I’ve developed an unusual approach to styling in my React code. It’s sort of a functional, atomic css approach. Other methods I’ve used are BEM + separate css files, styled components, and tailwind. By far this is the one that lets me move fastest on my personal projects (I haven’t yet subjected anybody at work to dealing with it). Without further ado.

Element Styling

const buttonStyles = s(caps, px(s6), py(s5), clickable);
const activeStyles = s(buttonStyles, bg("green"), fg(light0));
const inactiveStyles = s(buttonStyles, bg(light0), shadow);
return (
  <Row style={s(fullWidth, alignCenter)}>
    <div style={s(weightSemiBold, f1, fg(dark6))}>Do you have a PS4?</div>
    <Spacer width={s7} />
    <div style={s(roundedLeft, hasPS4 ? activeStyles : inactiveStyles)}>
    <div style={s(roundedRight, hasPS4 ? inactiveStyles : activeStyles)}>

The s function is at the heart of the approach. It just takes objects and merges them:

export const s = (...args) => _.assign({}, ...args);

To feed into s, I’ve got a collection of atomic styling objects that can be pieced together, stuff like:

// Helper for constructing styles
const keyedProp = (key: string) => (x: any) => {
  return {
    [key]: x,

export const fullWidth = keyedProp("width")("100%");
export const clickable = keyedProp("cursor")("pointer");

export const weightRegular = keyedProp("fontWeight")(400);
export const weightSemiBold = keyedProp("fontWeight")(500);
export const weightBold = keyedProp("fontWeight")(600);

export const flexible = s(keyedProp("flexBasis")(0), keyedProp("minWidth")(0));

export const fg = keyedProp("color");
export const bg = keyedProp("backgroundColor");

export const caps = {
  textTransform: "uppercase",
  letterSpacing: "0.03rem",

export const size = (x: string | number) => {
  return s(height(x), width(x));

There’s a lot more. Sometimes they take a parameter, sometimes they don’t, and all return style objects that can be fed into the style jsx attribute.

Anyone reading that has used tailwind probably recognizes this sort of style, of having a bunch of smaller rules that combine. There’s a few benefits to it being in code instead:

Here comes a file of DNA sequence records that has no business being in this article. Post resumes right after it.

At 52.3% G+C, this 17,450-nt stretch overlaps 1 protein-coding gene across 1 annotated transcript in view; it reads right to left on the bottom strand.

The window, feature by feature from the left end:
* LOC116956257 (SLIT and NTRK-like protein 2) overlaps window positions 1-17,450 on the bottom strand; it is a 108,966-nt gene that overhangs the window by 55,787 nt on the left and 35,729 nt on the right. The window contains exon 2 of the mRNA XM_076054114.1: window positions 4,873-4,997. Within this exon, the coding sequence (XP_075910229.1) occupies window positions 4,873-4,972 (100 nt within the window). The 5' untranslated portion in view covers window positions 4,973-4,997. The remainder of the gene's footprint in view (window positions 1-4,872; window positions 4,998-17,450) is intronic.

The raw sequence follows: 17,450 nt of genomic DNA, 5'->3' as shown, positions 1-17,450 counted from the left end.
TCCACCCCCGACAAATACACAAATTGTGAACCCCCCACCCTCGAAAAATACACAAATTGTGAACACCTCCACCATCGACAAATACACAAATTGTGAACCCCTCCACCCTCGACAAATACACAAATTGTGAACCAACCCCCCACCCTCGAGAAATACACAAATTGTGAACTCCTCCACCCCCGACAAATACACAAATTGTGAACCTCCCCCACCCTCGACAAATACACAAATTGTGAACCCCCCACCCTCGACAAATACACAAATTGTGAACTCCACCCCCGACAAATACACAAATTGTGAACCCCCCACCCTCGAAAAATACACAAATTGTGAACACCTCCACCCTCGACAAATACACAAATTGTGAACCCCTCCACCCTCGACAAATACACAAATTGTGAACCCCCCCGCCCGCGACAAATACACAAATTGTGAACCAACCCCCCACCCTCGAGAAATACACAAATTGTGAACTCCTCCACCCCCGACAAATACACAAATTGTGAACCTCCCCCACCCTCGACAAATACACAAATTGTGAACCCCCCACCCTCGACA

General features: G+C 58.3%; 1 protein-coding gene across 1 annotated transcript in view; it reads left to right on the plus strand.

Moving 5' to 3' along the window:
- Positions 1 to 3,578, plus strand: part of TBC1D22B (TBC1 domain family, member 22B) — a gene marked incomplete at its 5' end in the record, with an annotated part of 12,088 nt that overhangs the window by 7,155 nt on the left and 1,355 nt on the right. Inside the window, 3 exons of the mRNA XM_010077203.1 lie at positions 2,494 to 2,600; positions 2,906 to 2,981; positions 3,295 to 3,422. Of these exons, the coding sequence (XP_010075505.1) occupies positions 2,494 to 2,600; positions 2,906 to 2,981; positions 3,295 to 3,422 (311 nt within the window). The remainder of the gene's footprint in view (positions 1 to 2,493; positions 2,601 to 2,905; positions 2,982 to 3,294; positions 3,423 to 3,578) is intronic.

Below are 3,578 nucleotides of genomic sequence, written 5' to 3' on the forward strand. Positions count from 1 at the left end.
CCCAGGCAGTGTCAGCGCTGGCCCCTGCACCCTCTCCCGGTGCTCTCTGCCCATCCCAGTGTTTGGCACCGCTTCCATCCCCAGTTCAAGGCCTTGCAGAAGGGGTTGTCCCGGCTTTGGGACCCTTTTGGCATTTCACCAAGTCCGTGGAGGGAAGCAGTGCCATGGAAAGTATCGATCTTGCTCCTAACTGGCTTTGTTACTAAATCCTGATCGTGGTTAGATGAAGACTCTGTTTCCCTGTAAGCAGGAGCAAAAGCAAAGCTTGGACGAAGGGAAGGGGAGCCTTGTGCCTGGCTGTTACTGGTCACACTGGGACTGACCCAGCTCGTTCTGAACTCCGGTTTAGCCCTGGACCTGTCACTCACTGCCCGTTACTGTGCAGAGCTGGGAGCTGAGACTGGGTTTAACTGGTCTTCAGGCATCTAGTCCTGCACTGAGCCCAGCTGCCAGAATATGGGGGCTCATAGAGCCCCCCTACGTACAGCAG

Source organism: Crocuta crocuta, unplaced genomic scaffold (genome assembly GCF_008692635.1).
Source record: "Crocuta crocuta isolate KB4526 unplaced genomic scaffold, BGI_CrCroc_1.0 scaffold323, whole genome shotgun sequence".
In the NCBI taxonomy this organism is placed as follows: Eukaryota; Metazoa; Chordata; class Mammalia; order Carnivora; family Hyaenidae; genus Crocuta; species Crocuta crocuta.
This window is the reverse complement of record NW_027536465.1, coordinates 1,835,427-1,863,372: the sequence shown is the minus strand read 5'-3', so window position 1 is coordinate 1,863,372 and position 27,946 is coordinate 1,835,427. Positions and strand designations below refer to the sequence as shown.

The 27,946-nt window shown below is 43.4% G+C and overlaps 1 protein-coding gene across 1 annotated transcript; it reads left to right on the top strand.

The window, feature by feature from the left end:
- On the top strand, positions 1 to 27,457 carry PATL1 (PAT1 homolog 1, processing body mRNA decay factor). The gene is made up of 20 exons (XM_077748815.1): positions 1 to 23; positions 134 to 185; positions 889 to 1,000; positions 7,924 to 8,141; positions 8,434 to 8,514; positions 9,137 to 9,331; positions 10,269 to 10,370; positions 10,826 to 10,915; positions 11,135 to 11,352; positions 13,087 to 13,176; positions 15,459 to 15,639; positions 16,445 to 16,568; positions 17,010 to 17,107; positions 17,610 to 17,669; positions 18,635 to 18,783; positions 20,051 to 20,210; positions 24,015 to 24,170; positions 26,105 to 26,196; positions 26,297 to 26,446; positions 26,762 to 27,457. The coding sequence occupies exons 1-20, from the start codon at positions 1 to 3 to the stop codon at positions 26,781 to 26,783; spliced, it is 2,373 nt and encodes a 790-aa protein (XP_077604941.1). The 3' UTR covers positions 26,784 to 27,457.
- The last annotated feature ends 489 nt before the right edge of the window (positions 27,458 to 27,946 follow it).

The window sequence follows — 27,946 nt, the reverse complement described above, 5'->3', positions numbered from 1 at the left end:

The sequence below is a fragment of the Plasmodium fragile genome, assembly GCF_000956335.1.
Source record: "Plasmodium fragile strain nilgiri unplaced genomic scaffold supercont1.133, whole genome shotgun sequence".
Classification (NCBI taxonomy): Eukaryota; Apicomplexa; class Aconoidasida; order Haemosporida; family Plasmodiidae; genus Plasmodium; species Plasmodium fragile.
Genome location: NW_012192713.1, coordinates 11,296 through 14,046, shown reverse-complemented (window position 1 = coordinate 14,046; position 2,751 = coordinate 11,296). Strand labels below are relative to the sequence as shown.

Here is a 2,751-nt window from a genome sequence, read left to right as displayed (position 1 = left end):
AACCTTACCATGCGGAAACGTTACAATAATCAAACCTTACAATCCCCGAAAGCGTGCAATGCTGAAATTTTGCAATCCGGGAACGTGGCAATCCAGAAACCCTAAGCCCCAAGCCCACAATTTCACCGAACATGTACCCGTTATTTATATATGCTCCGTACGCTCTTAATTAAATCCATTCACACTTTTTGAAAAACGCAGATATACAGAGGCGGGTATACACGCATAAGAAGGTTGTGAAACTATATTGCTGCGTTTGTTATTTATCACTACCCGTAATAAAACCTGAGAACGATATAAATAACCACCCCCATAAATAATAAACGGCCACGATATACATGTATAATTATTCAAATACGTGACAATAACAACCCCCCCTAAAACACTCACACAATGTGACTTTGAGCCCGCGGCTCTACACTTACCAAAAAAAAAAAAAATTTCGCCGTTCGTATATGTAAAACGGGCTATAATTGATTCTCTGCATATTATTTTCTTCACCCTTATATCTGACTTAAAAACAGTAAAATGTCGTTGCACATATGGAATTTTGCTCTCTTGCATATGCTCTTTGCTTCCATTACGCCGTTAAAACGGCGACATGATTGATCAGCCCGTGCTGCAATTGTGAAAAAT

• Compile-time or runtime errors (depending on your setup). In tailwind if you type mr_4 accidentally instead of mr-4, you won’t notice unless you see that the page isn’t laid out correctly. With this approach and Typescript I get an error right away.
  • Tailwind’s approach to being able to specify the background color as any of 100 colors is to create 100 CSS classes. You can get caught with a pretty large CSS file, and you can’t use dynamic colors. You get a similar usage here, but less drawbacks, instead of bg-green you write bg("green"), and if you want dynamic you can do bg(someColorVar).

Another advantage of this approach is that it’s very ergonomic, and that’s partly because these style objects form a monoid under the s function. That sounds more complicated than it actually is, and has real benefits. First of all, it means there’s an identity element, like 0 in addition or 1 in multiplication. In this case it’s the empty object {}. This identity element is useful when you want nothing to happen, ex:

<div style={s(size(32), isActive ? bg("green") : {})} />

Because we have an identity element we can put {} in there for the case where we don’t want anything to happen to the previous style when isActive is false. The other nice feature is that since s returns the same type as its input, we can use the output in a new call to s:

const regularButton = s(clickable, px(8), py(4));
// We can use the above style by itself, or we can
// feed it into `s` again to create a new style
const boldButton = s(regularButton, weightSemiBold);

Just to round out the monoid thing for anyone curious what else makes it a monoid, s is associative, but there’s nothing useful about that.

Inline styles are bound to look ugly to some people. There’s nothing as clean as styled components markup. But that cleanliness comes at a cost. I find having to do two passes when writing markup to be a pain, since you have to write the markup then go make the components. It can also be hard to figure out how the styling is working based on the markup, having to jump back and forth between the markup and the definitions for complex layouts.


A while back I read a comment or article on Hacker News that that spacing should be seen as its own element instead of properties of the other elements on the page. I found myself agreeing on principal, and I’ve seen benefits from putting it into practice. If you’ve got a header, followed by 16px of space, followed by body text, the traditional approach would be to give a margin-bottom of 16px to the header. What I’ve been doing instead is this:

<div> Header </div>
<Spacer height={16}/>
<div> Body </div>

I’ve found this to be easier than giving margins to a bunch of my elements. It also makes the non-spacing elements more re-usable, since I don’t have to modify the spacing when I copy them over to some new page or component.